A growing number of homeowners trying to avert foreclosure are confronting problems on a new front as the mortgage industry undergoes a seismic shift.
Shoddy paperwork, erroneous fees and wrongful evictions — the same abuses that dogged the nation’s largest banks and led to a $26 billion settlement with federal authorities in 2012 — are now cropping up among the specialty firms that collect mortgage payments, according to dozens of foreclosure lawsuits and interviews with borrowers, federal and state regulators and housing lawyers.
These companies are known as servicers, but they do far more than transfer payments from borrowers to lenders. They have great power in deciding whether homeowners can win a mortgage modification or must hand over their home in a foreclosure.
And they have been buying up servicing rights voraciously. As a result, some homeowners are mired in delays.
Servicing companies such as Nationstar and Ocwen Financial now have 17 percent of the mortgage servicing market, up from 3 percent in 2010, according to Inside Mortgage Finance, an industry publication.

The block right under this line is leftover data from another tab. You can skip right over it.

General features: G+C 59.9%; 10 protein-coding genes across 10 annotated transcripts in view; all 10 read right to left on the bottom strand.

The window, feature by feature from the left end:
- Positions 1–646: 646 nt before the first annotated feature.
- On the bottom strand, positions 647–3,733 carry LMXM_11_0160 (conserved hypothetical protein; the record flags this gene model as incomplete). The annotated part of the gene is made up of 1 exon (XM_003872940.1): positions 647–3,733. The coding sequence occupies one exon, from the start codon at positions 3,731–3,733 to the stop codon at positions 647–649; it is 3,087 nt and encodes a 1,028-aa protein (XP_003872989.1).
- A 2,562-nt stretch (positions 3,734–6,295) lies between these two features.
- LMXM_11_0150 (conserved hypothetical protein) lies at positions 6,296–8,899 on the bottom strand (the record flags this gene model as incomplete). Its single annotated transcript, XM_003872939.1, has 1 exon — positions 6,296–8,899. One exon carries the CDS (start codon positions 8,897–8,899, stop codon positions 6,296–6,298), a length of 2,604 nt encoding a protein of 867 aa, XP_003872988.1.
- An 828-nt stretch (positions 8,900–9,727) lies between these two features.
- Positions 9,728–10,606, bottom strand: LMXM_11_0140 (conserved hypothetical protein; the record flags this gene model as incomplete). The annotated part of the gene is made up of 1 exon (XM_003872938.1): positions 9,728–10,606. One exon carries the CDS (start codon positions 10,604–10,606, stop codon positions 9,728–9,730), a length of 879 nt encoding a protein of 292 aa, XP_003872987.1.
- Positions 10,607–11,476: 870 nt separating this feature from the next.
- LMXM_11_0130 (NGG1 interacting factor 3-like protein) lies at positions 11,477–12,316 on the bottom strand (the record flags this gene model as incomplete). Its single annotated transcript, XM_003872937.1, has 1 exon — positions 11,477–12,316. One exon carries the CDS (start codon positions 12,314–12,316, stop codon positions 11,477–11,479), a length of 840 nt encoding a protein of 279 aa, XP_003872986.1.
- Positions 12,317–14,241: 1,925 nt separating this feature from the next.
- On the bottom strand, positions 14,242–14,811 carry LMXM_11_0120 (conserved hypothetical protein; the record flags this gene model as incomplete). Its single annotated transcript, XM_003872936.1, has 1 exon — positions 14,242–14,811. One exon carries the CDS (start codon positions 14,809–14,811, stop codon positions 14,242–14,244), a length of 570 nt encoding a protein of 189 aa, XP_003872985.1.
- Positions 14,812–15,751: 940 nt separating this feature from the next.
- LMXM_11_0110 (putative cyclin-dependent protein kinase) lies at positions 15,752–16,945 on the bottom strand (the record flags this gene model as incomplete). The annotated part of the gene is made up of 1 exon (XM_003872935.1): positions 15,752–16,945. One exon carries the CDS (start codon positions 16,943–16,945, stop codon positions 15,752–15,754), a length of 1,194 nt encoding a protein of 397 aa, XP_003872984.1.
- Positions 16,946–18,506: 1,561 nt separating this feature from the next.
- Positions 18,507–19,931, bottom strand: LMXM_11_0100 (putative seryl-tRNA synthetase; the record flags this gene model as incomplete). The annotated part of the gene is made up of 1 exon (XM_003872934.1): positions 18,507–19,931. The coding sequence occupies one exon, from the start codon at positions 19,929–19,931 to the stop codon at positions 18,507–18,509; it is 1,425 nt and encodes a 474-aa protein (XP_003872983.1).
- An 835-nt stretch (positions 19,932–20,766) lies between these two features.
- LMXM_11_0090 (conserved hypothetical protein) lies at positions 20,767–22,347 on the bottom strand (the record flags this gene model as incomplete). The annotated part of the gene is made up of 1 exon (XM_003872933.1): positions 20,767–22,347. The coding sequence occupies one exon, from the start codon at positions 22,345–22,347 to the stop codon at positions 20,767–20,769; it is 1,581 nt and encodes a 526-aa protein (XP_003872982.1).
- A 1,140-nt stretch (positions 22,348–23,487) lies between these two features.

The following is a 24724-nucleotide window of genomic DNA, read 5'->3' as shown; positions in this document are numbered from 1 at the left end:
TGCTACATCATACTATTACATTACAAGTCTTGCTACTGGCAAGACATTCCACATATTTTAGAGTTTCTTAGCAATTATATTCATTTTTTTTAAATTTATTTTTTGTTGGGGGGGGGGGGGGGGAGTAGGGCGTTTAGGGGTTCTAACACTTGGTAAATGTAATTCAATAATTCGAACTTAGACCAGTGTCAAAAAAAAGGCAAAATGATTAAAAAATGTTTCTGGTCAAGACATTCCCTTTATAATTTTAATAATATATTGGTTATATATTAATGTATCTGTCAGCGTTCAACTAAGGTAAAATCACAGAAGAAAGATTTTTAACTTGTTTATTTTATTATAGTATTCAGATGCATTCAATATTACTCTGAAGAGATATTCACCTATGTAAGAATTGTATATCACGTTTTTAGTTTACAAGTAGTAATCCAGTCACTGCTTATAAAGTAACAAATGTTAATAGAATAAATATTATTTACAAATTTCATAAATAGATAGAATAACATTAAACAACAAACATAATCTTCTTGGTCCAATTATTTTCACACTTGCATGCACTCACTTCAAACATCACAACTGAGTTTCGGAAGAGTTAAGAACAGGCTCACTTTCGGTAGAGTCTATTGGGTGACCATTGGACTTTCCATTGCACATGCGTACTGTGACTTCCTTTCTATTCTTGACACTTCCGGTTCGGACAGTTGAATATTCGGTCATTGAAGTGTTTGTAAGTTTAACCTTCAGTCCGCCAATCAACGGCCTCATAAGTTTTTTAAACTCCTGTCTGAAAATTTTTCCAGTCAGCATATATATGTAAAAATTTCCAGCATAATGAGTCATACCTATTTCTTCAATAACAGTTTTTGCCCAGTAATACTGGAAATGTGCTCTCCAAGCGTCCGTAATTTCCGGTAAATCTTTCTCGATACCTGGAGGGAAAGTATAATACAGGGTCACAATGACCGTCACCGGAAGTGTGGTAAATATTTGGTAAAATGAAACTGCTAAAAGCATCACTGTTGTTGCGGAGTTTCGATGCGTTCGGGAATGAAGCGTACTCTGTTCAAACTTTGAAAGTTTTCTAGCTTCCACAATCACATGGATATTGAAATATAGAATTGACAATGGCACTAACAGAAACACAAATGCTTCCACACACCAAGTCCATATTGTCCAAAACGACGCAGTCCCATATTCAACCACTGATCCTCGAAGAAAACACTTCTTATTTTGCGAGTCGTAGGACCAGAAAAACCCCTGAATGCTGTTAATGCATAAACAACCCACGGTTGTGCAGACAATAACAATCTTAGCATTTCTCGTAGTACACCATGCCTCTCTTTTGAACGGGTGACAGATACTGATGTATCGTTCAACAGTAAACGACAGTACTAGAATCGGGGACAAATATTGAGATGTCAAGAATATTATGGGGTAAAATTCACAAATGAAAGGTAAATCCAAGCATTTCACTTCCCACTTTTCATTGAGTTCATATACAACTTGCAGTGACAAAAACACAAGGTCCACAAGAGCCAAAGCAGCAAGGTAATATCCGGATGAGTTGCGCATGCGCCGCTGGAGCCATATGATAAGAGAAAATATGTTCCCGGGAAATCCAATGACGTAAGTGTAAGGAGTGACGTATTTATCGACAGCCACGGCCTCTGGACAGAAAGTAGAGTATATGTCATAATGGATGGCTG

At first, some federal housing regulators cheered the shift, thinking the specialized companies could more nimbly help troubled homeowners. But as the buying bonanza steps up, some federal and state regulators are worried that the rapid growth could create setbacks that stall modifications for millions of Americans.
Top officials with the Consumer Financial Protection Bureau are scrutinizing the sales to ensure that homeowners don’t get lost in the shuffle.
The servicing companies defend their records. Ocwen pointed to its investment in customer service. Nationstar emphasized that it helped 108,000 homeowners with some form of modification or other repayment plan in 2013.
But some borrowers say that dealing with the specialty servicers can be vexing.
A Montana couple, Guy and Michelle Herman, thought they had finally won an agreement with their lender to reduce their mortgage bill and save their home after more than three years of fighting foreclosure.
A few months later, however, their mortgage modification appeared to have vanished. Their lender, Bank of America, had sold the right to collect their monthly mortgage payments to Nationstar in July.
The Hermans said that despite almost daily calls to Nationstar, they still could not get an explanation of how their permanent loan modification, which reduced the balance on their mortgage by nearly $80,000, could disappear.
“I don’t even know how to get a human on the line,” Guy Herman said.
Nationstar said that the couple never had a permanent loan modification and added that it had since offered the Hermans a new modification.